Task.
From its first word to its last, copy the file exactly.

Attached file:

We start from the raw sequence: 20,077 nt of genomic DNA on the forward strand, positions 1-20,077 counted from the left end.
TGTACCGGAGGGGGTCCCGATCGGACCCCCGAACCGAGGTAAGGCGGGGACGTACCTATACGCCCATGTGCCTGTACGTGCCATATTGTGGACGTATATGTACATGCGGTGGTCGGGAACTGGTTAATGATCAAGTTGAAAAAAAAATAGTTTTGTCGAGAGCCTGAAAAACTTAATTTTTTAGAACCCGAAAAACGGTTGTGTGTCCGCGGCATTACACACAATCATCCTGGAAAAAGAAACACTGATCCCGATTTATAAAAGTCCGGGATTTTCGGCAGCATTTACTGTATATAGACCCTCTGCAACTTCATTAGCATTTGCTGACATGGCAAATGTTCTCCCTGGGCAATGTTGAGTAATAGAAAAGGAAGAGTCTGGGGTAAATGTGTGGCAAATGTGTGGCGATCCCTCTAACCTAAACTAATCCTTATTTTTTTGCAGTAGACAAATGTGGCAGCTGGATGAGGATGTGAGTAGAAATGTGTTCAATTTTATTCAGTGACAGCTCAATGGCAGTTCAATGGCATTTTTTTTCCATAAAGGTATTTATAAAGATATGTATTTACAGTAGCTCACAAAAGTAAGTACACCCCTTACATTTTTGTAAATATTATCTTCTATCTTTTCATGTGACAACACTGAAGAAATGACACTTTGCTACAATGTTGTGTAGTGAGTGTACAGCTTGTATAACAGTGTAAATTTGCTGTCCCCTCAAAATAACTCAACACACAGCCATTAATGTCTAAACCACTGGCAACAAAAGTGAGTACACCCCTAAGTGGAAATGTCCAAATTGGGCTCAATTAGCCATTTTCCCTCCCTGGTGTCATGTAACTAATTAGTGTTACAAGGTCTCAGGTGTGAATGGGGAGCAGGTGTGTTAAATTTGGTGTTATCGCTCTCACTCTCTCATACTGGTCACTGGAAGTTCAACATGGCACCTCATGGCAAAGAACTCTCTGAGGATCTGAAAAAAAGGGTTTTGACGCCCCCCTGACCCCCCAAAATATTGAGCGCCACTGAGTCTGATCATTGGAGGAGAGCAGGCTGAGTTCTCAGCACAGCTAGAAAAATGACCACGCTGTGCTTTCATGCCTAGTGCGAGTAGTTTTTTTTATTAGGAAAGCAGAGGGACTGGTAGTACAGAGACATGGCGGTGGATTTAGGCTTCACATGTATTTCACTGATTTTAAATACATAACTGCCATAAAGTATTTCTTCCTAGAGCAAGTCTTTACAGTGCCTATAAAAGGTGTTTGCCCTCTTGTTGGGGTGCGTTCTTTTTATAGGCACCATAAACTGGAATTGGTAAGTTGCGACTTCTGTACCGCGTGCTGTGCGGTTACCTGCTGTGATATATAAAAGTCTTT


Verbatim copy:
We start from the raw sequence: 20,077 nt of genomic DNA on the forward strand, positions 1-20,077 counted from the left end.
TGTACCGGAGGGGGTCCCGATCGGACCCCCGAACCGAGGTAAGGCGGGGACGTACCTATACGCCCATGTGCCTGTACGTGCCATATTGTGGACGTATATGTACATGCGGTGGTCGGGAACTGGTTAATGATCAAGTTGAAAAAAAAATAGTTTTGTCGAGAGCCTGAAAAACTTAATTTTTTAGAACCCGAAAAACGGTTGTGTGTCCGCGGCATTACACACAATCATCCTGGAAAAAGAAACACTGATCCCGATTTATAAAAGTCCGGGATTTTCGGCAGCATTTACTGTATATAGACCCTCTGCAACTTCATTAGCATTTGCTGACATGGCAAATGTTCTCCCTGGGCAATGTTGAGTAATAGAAAAGGAAGAGTCTGGGGTAAATGTGTGGCAAATGTGTGGCGATCCCTCTAACCTAAACTAATCCTTATTTTTTTGCAGTAGACAAATGTGGCAGCTGGATGAGGATGTGAGTAGAAATGTGTTCAATTTTATTCAGTGACAGCTCAATGGCAGTTCAATGGCATTTTTTTTCCATAAAGGTATTTATAAAGATATGTATTTACAGTAGCTCACAAAAGTAAGTACACCCCTTACATTTTTGTAAATATTATCTTCTATCTTTTCATGTGACAACACTGAAGAAATGACACTTTGCTACAATGTTGTGTAGTGAGTGTACAGCTTGTATAACAGTGTAAATTTGCTGTCCCCTCAAAATAACTCAACACACAGCCATTAATGTCTAAACCACTGGCAACAAAAGTGAGTACACCCCTAAGTGGAAATGTCCAAATTGGGCTCAATTAGCCATTTTCCCTCCCTGGTGTCATGTAACTAATTAGTGTTACAAGGTCTCAGGTGTGAATGGGGAGCAGGTGTGTTAAATTTGGTGTTATCGCTCTCACTCTCTCATACTGGTCACTGGAAGTTCAACATGGCACCTCATGGCAAAGAACTCTCTGAGGATCTGAAAAAAAGGGTTTTGACGCCCCCCTGACCCCCCAAAATATTGAGCGCCACTGAGTCTGATCATTGGAGGAGAGCAGGCTGAGTTCTCAGCACAGCTAGAAAAATGACCACGCTGTGCTTTCATGCCTAGTGCGAGTAGTTTTTTTTATTAGGAAAGCAGAGGGACTGGTAGTACAGAGACATGGCGGTGGATTTAGGCTTCACATGTATTTCACTGATTTTAAATACATAACTGCCATAAAGTATTTCTTCCTAGAGCAAGTCTTTACAGTGCCTATAAAAGGTGTTTGCCCTCTTGTTGGGGTGCGTTCTTTTTATAGGCACCATAAACTGGAATTGGTAAGTTGCGACTTCTGTACCGCGTGCTGTGCGGTTACCTGCTGTGATATATAAAAGTCTTT